The EU is set to table new "far-reaching" proposals on the Northern Ireland Protocol in a bid to kickstart favorable talks with the United Kingdom. 

European Commission Vice President Maros Šefčovič told a virtual conference in Dublin on Thursday that the proposals will be in place by the middle of next week, with intensive talks set to talk place at the end of October and throughout November. 

Šefčovič described the proposals as simple but far-reaching and added that he hoped that they would be received as such by the UK. 

"It’s a very simple proposal but from our perspective, these would be really, I would say, very far-reaching proposals," Šefčovič told the virtual conference at the Irish Institute of European Affairs (IIEA). 

"I sincerely hope that it will be seen as such by our UK counterparts and they engage constructively in our discussion because I think we have to move from the tough political rhetoric, from the threats we hear all the time, down to the business that actually solves the problems." 

He said that the proposals involved animal checks, customs, medicine supplies, and providing a voice for Northern Irish representatives in the EU. 

Šefčovič said that the EU wants r to demonstrate to the people of Northern Ireland that it is doing everything in its power to solve the issues of the Protocol. 

He added that the Protocol was the "only solution" to the question of Northern Ireland. 

"The protocol is not the problem. On the contrary, it is the only solution we have.

"Failing to apply it will not make problems disappear, but simply take away the tools to solve them."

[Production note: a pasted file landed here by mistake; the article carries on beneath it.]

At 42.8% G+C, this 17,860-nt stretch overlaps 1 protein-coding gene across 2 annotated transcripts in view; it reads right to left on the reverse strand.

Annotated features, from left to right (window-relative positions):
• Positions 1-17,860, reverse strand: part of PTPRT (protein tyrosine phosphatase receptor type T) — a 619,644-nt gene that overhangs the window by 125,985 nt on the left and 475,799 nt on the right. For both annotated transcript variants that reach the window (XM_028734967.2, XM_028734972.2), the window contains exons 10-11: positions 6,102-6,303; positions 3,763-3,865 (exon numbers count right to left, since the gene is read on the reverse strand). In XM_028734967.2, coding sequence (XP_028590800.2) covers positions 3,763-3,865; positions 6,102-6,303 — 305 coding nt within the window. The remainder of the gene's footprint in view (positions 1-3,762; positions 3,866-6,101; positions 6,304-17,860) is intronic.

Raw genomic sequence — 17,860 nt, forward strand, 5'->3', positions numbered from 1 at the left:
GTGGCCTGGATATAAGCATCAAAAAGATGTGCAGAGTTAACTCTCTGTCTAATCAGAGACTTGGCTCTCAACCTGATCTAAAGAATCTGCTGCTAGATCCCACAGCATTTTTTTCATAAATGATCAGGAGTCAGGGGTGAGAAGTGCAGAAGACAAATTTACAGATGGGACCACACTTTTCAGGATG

He said that it was in the best interests of the UK and the EU to find a working solution to the Northern Ireland Protocol by the end of the year or by early next year. 

You can watch the IIEA's panel with Maroš Šefčovič on The Implementation of the Protocol on Ireland / Northern Ireland, first aired on October 7, here:

The Northern Ireland Protocol was agreed upon during the Brexit Withdrawal Agreement to prevent a hard border on the island of Ireland and preserve the Good Friday Agreement. 

However, unionists argue that the Protocol has created a trade border between Northern Ireland and Great Britain down the Irish Sea and state that the is threatens Northern Ireland's constitutional position as part of the United Kingdom. 

Under the Protocol, all goods traveling to Northern Ireland from Britain are subject to EU Single Market rules, meaning that EU customs laws are enforced at Northern Irish ports, while non-frozen meat imports are not permitted to be imported from Britain. 

Sir Jeffrey Donaldson, leader of Northern Ireland's Democratic Unionist Party (DUP), claimed that unionist pressure had brought the EU to the negotiation table over the Protocol. 

"We were told weeks ago the EU were not in a position they were ever going to reopen negotiations. I think we have breached the first wall," Donaldson told BBC's Talkback program. 

"I think the pressure we have brought to bear...has focused minds both in London and in Brussels." 

Opposition to the Northern Ireland Protocol amongst unionists and Boris Johnson's Conservative Party had raised concerns that the British Government would trigger Article 16 of the Protocol, which allows either the EU or the UK to take unilateral action if the legislation is causing "serious economic, societal or environmental difficulties that are liable to persist". 

British Brexit negotiator David Frost publicly mooted the option at the Conservative Party conference earlier this week, while Šefčovič said that such threats were not helping.